4K has still not fully gone mainstream and 1080p is still the standard format for most tv shows and movies, go to any standard auditorium in a movie theater and you will see they are using a 1080p projector, even the premium cinemas like IMAX still predominately use 1080p projectors.

Higher resolution is more expensive and consumers are hesitant to buy

Most people who stream do not pay extra for 4k content, and most people who buy physical media like DVD and Blu-Ray often spurn 4k for the 1080p versions, 4k sales make up less than 5% of the market share for physical media sales.

This just goes to show that the price point for these technologies is out of reach for a lot of people.

8K is prohibitively more expensive than 4K, state-of-the-art technology like OLED can cost 25,000 if you want it on an 8K display.

Meanwhile, you can get an OLED for much cheaper on a 4k display. Personally, I own the Sony A80J which is an exceptional TV, you can find it here (paid link).

No 8k content is being made, it would be hard to distribute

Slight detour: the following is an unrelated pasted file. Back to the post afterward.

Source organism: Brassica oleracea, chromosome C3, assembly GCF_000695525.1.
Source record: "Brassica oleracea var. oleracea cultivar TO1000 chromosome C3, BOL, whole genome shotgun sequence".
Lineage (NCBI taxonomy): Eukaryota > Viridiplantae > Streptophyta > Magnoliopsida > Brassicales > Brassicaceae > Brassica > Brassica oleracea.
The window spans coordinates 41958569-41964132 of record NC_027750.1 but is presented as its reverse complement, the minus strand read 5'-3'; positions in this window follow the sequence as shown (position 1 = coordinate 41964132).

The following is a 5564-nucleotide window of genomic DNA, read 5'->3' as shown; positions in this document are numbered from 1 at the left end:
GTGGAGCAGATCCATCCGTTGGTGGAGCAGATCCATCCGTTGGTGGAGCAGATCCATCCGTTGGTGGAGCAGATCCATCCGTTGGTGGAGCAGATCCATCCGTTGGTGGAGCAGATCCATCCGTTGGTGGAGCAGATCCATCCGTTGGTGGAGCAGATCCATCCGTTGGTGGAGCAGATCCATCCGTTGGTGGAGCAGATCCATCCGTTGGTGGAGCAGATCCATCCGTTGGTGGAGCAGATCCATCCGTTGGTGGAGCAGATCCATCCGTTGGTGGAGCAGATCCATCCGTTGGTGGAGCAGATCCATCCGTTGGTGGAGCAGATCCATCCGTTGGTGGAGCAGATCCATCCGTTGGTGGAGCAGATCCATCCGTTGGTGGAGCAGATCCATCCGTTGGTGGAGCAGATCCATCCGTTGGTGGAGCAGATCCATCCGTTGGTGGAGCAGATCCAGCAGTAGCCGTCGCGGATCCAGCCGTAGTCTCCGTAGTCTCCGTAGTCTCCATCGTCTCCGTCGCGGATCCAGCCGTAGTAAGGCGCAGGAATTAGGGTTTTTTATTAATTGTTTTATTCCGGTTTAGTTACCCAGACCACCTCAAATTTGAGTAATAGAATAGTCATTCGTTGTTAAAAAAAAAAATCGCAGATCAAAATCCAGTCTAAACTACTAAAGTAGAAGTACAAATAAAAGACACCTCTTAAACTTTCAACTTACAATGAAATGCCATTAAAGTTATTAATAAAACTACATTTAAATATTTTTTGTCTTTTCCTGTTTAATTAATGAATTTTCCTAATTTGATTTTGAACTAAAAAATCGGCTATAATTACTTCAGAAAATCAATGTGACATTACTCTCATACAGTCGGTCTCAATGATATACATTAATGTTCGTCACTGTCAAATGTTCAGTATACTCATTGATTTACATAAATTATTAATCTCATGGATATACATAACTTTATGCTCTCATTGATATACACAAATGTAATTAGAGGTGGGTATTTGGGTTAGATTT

Even if filmmakers started shooting with 8k cameras, there would be no platforms to support it, so there is no purpose.

Even if they did start supporting it there would be numerous issues with streaming 8k quality.

4K picture requires a very fast internet connection to process its data, this will be amplified even worse with 8K.

It takes a lot of bandwidth to display images in 8k as well as storage, and most households won’t be able to play the format without disruptions.

Also, the highest quality video format right now is 4k Blu-ray and it is unlikely the Blu-ray format would adapt to 8k given that most people have abandoned buying physical discs even though they offer superior video quality than streaming.

Personally, I’d rather watch 4k Blu-ray than 8k streaming.

It’s not all about the resolution

The next innovation in technology should not have anything to do with resolution, if 8k can replicate further what 4k did with HDR then that might help the format.

Also OLED and QLED were major reasons why people jumped on the 4k bandwagon, it’s not just about resolution.